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I have 8 different boards that can be triggered via capacitive touch and I need to feed into one input of a microcontroller. Whenever one board goes HIGH, the microcontroller's input should also change state(I don't care if it is HIGH or LOW, as long as it detects the change).

After searching the web I think that CD4078 is what will cover it, but here's the catch:

Inputs can stay HIGH for anything between 1 second and 1 minute.

Every time an input goes HIGH the microcontroller needs to know it, regardless if another input had been HIGH already.

Ideally, the gate's output should change state momentarily regardless of the input's duration, and be able to change state again once another input goes HIGH.

I know that I can accomplish this with an Arduino, but I'm trying to keeps costs down as this circuit will have to be replicated 11 times(11 x 8 inputs).

Does such an OR gate exist, or can I accomplish it with only a few more components?

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  • \$\begingroup\$ While any "parity gate" (including CD40101 (9 inputs) & CD4531 (13 inputs)) will change output for each and every input going HIGH on its own, it will change again when any input goes low. A NOR gate ('4078) will stay low unless all inputs are inactive. \$\endgroup\$
    – greybeard
    Feb 12 at 11:08
  • \$\begingroup\$ how soon after an edge does the system need to respond? and what is the shortest input pulse that you need to reliably detect (1 second it seems)? can you do it by using a separate input to the controller for each input, and simply polling? (If shortest pulse is 1s, it seems that you certainly can. \$\endgroup\$
    – danmcb
    Feb 12 at 11:19
  • \$\begingroup\$ I need 11 [groups of 8 touch sensor signals to 11 binary signals to the MCU] If the group a touch is sensed in makes a significant difference, please add that to the question body. \$\endgroup\$
    – greybeard
    Feb 13 at 10:25

3 Answers 3

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Each of the XOR gates below, with the RC delay at one of its inputs, will emit a 1ms pulse on each input edge:

schematic

simulate this circuit – Schematic created using CircuitLab

These are some example inputs, A B and C:

enter image description here

This is the output of a single gate G1, at node X:

enter image description here

The OR gate G4 will simply go high whenever any of the edge detector outputs go high. This is overall output F:

enter image description here

That means that even if one of the inputs is stuck either low or high for an extended period, a change "notification" can still appear at F, if any other input event occurs in the meantime.

If you're worried about finding a 3 million input OR gate, you can diode-OR the XOR outputs instead:

schematic

simulate this circuit

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    \$\begingroup\$ If I understand it correctly, I'd be getting 2 pulses(on rise and fall) instead of 1(which is what I need) on every state change, right? \$\endgroup\$ Feb 13 at 9:43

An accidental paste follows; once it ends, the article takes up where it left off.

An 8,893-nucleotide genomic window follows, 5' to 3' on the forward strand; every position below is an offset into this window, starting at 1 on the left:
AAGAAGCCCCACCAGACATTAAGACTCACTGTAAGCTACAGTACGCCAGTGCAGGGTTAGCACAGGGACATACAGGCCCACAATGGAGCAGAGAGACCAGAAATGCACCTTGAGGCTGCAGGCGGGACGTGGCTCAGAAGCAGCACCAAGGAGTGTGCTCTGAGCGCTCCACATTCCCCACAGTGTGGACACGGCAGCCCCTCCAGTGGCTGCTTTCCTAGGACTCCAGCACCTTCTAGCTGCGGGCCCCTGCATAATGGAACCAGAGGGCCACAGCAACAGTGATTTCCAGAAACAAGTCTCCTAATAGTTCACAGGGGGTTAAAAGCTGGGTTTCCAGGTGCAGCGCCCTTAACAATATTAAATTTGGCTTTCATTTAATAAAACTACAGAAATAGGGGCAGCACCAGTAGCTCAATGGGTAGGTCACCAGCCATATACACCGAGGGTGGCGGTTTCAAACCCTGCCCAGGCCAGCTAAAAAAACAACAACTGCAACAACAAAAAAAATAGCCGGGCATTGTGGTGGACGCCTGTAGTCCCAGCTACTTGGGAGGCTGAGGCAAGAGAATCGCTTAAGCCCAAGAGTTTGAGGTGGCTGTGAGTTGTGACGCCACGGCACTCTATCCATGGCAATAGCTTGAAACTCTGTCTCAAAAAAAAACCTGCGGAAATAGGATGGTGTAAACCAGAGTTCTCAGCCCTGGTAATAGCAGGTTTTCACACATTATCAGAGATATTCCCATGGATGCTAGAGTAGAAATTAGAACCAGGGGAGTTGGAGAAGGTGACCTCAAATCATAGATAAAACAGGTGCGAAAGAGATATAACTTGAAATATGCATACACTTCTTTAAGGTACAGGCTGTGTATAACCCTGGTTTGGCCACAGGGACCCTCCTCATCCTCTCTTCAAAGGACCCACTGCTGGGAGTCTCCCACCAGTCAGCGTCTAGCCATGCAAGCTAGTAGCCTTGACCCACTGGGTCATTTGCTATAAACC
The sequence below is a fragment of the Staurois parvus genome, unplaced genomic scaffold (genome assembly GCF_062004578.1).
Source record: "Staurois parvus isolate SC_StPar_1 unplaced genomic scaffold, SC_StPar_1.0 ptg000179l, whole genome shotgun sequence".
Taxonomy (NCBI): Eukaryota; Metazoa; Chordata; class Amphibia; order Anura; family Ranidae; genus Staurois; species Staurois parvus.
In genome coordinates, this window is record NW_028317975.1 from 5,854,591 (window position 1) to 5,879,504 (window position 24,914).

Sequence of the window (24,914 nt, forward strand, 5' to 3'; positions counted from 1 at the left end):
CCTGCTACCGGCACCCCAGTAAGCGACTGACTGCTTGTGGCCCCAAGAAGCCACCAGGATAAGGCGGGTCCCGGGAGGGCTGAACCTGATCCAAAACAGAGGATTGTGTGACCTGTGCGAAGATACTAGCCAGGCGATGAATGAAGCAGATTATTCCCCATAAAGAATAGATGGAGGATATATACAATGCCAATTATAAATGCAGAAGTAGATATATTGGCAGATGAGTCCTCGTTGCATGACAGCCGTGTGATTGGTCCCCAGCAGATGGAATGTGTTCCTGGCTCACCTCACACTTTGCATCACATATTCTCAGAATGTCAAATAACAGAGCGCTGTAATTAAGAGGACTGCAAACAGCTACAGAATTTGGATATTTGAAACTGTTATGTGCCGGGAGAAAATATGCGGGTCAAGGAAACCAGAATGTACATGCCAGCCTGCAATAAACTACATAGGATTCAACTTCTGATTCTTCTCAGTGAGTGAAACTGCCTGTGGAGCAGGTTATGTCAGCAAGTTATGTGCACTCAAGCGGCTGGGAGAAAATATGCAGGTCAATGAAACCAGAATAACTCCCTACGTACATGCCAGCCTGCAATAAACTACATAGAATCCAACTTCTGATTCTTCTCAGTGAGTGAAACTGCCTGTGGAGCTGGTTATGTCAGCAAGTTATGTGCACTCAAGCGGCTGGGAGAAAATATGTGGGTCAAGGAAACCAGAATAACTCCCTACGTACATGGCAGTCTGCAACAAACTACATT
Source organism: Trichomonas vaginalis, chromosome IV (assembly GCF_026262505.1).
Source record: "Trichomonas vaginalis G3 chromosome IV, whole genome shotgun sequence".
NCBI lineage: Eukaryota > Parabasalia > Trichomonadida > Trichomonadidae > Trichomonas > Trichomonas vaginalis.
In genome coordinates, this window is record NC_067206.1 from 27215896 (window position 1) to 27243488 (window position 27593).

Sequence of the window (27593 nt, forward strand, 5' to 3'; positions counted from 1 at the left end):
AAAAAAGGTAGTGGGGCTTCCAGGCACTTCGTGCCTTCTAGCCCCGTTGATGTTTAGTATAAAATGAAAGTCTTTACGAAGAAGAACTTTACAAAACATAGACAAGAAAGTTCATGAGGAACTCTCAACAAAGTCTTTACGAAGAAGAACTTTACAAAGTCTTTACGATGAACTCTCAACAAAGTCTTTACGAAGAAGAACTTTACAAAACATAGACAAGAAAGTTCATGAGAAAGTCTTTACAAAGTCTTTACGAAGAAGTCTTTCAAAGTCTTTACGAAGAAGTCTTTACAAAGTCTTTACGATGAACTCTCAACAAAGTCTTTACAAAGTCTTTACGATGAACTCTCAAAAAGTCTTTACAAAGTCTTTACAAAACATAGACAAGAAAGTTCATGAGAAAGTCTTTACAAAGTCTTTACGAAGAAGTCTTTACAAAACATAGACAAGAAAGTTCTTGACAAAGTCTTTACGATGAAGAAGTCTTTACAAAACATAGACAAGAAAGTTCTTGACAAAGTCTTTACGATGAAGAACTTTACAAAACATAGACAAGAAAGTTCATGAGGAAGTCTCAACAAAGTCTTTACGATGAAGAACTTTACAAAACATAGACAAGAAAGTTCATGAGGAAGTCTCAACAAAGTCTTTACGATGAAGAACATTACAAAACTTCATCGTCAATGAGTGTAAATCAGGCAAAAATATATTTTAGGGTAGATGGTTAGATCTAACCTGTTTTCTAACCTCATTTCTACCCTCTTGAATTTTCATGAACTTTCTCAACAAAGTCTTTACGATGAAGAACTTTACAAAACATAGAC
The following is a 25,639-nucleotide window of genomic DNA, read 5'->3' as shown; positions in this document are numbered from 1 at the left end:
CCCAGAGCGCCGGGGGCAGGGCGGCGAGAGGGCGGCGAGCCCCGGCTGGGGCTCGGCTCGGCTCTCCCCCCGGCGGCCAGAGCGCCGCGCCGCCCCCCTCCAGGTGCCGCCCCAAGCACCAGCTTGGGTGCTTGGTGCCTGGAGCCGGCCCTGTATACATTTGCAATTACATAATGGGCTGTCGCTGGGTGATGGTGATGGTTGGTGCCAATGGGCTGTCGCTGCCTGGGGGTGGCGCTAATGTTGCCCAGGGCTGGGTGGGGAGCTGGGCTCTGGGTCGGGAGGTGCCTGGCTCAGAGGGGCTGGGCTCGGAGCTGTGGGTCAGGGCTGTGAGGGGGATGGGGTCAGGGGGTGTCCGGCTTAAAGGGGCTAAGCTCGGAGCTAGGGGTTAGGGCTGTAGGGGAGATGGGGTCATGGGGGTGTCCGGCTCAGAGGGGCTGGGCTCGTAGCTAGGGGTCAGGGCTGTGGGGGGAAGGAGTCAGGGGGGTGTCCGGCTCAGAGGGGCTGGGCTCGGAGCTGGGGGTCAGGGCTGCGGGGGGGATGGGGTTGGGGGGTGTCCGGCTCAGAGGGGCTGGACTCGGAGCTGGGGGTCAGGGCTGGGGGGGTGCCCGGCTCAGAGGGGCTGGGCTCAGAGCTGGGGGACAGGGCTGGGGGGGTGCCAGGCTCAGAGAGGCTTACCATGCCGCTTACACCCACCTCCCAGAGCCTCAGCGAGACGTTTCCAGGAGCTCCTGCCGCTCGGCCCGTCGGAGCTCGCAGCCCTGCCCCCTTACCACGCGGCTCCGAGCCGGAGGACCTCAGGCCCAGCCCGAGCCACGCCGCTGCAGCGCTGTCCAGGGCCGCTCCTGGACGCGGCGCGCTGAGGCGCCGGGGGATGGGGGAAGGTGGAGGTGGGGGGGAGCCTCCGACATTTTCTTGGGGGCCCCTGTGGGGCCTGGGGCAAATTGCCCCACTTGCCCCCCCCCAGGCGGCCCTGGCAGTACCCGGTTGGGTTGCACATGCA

• \$\begingroup\$ Afraid it appears you haven't read the question properly, this is any edge detection not the OP's rising edge detection. (Also, you could reduce the huge image sizes, all needs a ton of scrolling to communicate relatively little content.) \$\endgroup\$
    – TonyM
    Feb 13 at 9:56
  • \$\begingroup\$ Rising edge detection could be implemented using "implication gates". Late entry: 74*2G97 - even Schmitt-trigger inputs… \$\endgroup\$
    – greybeard
    Feb 13 at 10:39
  • \$\begingroup\$ @PetrosNousias, yes you understand correctly. \$\endgroup\$ Feb 13 at 10:58
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If what you're trying to achieve is a way to interrupt your uController with a event on your keys, consider a PCF8574; page 11, Chapter 8 on the datasheet PCF8574 - Datasheet - TI show a functional block, detailing the sensing operations and how you program it to generate an interrupt on pin change.

Following is an example on the datasheet.

PCF8574 Remote 8-Bit I_O Expander for I2C Bus datasheet (Rev. J)_Pg15

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    \$\begingroup\$ Adding the diagram to the answer might be a good idea. \$\endgroup\$ Feb 12 at 12:07
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Looking at all the options, I think the least complicated way is to use a microcontroller in-between.

Given I need 11x8 outputs -> 11x1 input, I can use 6 Arduino Nano clones(each handling 2 sets of 8 inputs and 2 outputs) that go for about 2,5 euros and have around 20 usable GPIO.I could also go for 1 nano with 5 MCP23017 but the cost and wiring would be the same, with more complicated coding.

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  • \$\begingroup\$ cost and wiring you found why Simon Fitch's technically close answer is not economical. And part of the advantages of microcontrollers over speciality hardware (one more big part is adaptability). \$\endgroup\$
    – greybeard
    Feb 13 at 10:15

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